Summary: Terra has an enormous birthmark on her face that causes her to wear a lot of makeup and worry that she isn't pretty. Actually, her d-bag father makes her worry that she isn't pretty, or smart, or worth anything as he terrorizes and controls the entire family. When she almost runs over Jacob the Goth boy, the two start a friendship that begins to change the way Terra sees herself.
Verdict: Oh, puh-leeze.
Positive: The writing was pretty decent, and I liked the extended cartography metaphor.
Negative: I only made it a little past the halfway point with this book. I picked it up because I thought it was about the heroine's struggle to live with a large facial port-wine birthmark. Actually, while she does occasionally bring up the birth mark, her chronic low self-esteem is from her emotionally abusive father, and that is really the focus of this book. It's not about inner beauty or medical difficulties, it's about family drama. Her father belittles the heroine, her brother, and their mother constantly and makes the heroine doubt herself. He's incredibly dismissive of her artistic talents and aspirations.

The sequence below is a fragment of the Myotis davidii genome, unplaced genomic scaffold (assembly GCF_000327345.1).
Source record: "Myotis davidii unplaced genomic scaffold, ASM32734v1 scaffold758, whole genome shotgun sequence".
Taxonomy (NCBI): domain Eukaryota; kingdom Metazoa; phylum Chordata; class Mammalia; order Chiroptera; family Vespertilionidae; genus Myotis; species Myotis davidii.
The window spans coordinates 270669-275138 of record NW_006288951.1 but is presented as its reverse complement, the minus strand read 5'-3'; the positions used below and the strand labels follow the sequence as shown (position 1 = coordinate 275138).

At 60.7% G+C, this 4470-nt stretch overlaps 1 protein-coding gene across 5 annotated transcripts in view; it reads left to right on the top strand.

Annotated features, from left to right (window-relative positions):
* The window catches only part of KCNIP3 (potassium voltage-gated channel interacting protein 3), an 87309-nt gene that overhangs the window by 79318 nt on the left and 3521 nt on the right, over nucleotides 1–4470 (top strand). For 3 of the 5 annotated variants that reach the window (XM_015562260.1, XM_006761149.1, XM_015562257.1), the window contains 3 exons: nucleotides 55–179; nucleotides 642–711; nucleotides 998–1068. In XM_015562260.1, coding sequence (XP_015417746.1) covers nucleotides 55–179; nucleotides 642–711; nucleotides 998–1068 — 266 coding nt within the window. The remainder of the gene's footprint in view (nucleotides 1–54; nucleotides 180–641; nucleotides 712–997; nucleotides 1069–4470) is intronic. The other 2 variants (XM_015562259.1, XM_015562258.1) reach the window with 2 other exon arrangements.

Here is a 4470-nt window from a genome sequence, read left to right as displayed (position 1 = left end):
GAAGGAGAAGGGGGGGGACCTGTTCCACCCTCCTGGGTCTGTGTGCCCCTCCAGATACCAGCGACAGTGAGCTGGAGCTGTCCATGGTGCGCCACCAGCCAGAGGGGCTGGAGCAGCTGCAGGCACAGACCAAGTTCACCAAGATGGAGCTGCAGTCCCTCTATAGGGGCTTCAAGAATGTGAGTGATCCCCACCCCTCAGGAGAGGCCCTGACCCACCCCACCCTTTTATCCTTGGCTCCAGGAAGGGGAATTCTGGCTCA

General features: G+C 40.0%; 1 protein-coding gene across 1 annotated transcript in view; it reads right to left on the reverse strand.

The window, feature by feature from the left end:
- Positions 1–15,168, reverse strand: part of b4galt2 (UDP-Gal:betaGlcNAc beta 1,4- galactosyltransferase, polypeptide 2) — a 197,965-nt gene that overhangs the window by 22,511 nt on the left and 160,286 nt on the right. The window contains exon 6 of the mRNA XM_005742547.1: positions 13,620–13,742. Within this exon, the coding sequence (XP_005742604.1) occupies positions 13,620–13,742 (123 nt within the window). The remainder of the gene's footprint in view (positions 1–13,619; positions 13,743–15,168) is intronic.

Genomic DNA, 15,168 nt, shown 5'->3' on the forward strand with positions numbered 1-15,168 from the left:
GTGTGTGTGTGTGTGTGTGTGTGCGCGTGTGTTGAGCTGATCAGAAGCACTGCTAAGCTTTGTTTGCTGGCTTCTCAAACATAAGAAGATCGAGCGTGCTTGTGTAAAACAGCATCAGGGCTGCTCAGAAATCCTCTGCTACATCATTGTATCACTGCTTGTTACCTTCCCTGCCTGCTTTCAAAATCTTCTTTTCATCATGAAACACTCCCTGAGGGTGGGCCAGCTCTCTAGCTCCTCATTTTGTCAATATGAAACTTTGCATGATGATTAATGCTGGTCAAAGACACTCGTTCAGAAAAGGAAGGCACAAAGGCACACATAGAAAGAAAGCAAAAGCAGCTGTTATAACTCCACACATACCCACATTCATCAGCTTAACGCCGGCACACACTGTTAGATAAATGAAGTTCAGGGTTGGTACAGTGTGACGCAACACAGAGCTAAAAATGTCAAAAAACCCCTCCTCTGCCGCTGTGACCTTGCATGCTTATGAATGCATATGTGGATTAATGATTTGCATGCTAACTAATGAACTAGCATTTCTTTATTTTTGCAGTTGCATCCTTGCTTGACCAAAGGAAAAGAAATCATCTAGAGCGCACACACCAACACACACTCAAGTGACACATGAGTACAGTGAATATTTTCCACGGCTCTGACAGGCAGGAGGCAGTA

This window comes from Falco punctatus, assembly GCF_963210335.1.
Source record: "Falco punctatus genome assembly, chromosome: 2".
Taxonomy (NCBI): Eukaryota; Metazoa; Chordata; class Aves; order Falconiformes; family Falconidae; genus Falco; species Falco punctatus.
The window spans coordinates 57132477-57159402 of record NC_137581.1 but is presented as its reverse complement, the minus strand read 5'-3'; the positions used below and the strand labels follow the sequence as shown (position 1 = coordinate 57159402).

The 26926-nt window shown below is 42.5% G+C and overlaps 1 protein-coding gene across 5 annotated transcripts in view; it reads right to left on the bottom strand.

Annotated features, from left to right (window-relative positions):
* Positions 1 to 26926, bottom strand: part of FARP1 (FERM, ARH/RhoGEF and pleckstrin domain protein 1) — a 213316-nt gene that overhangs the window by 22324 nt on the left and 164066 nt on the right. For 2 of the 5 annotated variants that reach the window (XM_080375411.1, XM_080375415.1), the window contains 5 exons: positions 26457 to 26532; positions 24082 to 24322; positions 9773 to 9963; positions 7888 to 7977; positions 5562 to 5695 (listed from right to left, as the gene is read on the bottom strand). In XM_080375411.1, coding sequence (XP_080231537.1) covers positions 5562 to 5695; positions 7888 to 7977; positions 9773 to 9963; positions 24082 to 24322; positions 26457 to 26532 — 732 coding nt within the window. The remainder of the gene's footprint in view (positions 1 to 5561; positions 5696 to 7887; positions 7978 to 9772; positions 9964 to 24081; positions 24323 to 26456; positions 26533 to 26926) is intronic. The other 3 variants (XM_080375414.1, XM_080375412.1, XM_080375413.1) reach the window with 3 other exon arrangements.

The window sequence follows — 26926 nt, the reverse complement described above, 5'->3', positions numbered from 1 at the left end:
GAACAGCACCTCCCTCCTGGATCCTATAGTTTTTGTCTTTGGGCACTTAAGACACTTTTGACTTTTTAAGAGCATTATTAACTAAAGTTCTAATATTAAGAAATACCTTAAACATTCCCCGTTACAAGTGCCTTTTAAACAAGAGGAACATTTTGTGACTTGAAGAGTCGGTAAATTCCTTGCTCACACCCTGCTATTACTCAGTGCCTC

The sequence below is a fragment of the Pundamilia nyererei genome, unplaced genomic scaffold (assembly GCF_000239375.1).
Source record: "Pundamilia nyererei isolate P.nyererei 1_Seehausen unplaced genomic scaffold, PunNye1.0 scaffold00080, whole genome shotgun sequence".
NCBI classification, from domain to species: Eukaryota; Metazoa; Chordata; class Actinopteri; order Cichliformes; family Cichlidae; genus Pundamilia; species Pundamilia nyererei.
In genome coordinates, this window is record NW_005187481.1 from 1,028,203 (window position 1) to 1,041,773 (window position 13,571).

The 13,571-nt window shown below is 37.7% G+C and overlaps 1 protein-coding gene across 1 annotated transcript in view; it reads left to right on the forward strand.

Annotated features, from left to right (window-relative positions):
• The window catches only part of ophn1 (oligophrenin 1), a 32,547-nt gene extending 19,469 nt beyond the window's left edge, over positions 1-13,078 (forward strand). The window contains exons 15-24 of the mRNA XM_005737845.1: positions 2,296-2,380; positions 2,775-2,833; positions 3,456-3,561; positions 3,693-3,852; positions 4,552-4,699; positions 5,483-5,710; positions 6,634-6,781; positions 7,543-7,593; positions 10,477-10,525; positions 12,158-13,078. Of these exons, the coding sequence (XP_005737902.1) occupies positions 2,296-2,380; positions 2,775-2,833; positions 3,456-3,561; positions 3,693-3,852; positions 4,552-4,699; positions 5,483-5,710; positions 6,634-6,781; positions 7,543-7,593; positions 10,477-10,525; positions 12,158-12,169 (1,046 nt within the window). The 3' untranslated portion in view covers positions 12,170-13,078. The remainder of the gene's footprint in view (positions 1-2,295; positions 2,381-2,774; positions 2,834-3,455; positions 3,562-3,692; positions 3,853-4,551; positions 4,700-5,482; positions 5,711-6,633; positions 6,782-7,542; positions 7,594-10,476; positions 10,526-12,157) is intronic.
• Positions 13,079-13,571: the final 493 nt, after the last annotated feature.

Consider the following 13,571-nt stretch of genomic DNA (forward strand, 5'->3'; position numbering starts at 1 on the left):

I felt like this book was a bait and switch, purporting to be about one thing, but actually focusing on something else entirely. I'm so tired of reading about artistically gifted teens whose parents just don't get it. Someone please get a new plotline! Maybe the heroine is a gifted athlete and her parents don't care. Maybe she could win the Nobel prize and her parents belittle her. Surprise me! Alas.
I have no idea how the book ends, but I would guess that she: gets a gallery show, dumps her loser boyfriend for the Goth guy, stands up to her dad, and doesn't get her face fixed but realizes she's beautiful on the inside anyway. At least, that is how it ends in my head, the only place I'm bothering to finish it. This baby is going right back to the library.